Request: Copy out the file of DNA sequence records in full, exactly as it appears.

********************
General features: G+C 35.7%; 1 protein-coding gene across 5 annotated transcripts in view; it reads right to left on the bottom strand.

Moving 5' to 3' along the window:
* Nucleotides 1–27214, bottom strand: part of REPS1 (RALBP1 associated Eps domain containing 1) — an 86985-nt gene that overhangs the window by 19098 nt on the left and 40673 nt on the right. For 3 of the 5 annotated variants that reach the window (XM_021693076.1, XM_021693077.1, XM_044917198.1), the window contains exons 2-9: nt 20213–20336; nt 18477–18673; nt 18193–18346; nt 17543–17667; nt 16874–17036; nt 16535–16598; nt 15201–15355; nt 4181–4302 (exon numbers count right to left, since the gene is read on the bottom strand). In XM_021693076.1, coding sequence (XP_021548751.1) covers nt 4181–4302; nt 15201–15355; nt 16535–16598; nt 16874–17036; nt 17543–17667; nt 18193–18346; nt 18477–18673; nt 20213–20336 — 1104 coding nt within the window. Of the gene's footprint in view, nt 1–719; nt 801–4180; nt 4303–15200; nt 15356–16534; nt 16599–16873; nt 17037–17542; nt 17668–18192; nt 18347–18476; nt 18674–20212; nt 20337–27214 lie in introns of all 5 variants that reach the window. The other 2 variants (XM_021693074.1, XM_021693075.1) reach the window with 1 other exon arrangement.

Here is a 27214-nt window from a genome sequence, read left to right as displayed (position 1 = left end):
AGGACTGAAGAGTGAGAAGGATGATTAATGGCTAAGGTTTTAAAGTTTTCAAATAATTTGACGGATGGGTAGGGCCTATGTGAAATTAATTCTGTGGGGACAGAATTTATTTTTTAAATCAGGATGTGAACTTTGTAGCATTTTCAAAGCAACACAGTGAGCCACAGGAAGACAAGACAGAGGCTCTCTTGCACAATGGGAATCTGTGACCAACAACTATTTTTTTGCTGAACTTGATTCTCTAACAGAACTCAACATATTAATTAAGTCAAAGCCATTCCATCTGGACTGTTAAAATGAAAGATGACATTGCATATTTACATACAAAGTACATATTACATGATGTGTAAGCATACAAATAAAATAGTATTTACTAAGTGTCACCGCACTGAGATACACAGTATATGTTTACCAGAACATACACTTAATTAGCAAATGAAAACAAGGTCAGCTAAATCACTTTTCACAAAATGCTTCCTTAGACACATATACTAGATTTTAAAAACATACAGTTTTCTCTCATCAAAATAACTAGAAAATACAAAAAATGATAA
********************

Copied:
General features: G+C 35.7%; 1 protein-coding gene across 5 annotated transcripts in view; it reads right to left on the bottom strand.

Moving 5' to 3' along the window:
* Nucleotides 1–27214, bottom strand: part of REPS1 (RALBP1 associated Eps domain containing 1) — an 86985-nt gene that overhangs the window by 19098 nt on the left and 40673 nt on the right. For 3 of the 5 annotated variants that reach the window (XM_021693076.1, XM_021693077.1, XM_044917198.1), the window contains exons 2-9: nt 20213–20336; nt 18477–18673; nt 18193–18346; nt 17543–17667; nt 16874–17036; nt 16535–16598; nt 15201–15355; nt 4181–4302 (exon numbers count right to left, since the gene is read on the bottom strand). In XM_021693076.1, coding sequence (XP_021548751.1) covers nt 4181–4302; nt 15201–15355; nt 16535–16598; nt 16874–17036; nt 17543–17667; nt 18193–18346; nt 18477–18673; nt 20213–20336 — 1104 coding nt within the window. Of the gene's footprint in view, nt 1–719; nt 801–4180; nt 4303–15200; nt 15356–16534; nt 16599–16873; nt 17037–17542; nt 17668–18192; nt 18347–18476; nt 18674–20212; nt 20337–27214 lie in introns of all 5 variants that reach the window. The other 2 variants (XM_021693074.1, XM_021693075.1) reach the window with 1 other exon arrangement.

Here is a 27214-nt window from a genome sequence, read left to right as displayed (position 1 = left end):
AGGACTGAAGAGTGAGAAGGATGATTAATGGCTAAGGTTTTAAAGTTTTCAAATAATTTGACGGATGGGTAGGGCCTATGTGAAATTAATTCTGTGGGGACAGAATTTATTTTTTAAATCAGGATGTGAACTTTGTAGCATTTTCAAAGCAACACAGTGAGCCACAGGAAGACAAGACAGAGGCTCTCTTGCACAATGGGAATCTGTGACCAACAACTATTTTTTTGCTGAACTTGATTCTCTAACAGAACTCAACATATTAATTAAGTCAAAGCCATTCCATCTGGACTGTTAAAATGAAAGATGACATTGCATATTTACATACAAAGTACATATTACATGATGTGTAAGCATACAAATAAAATAGTATTTACTAAGTGTCACCGCACTGAGATACACAGTATATGTTTACCAGAACATACACTTAATTAGCAAATGAAAACAAGGTCAGCTAAATCACTTTTCACAAAATGCTTCCTTAGACACATATACTAGATTTTAAAAACATACAGTTTTCTCTCATCAAAATAACTAGAAAATACAAAAAATGATAA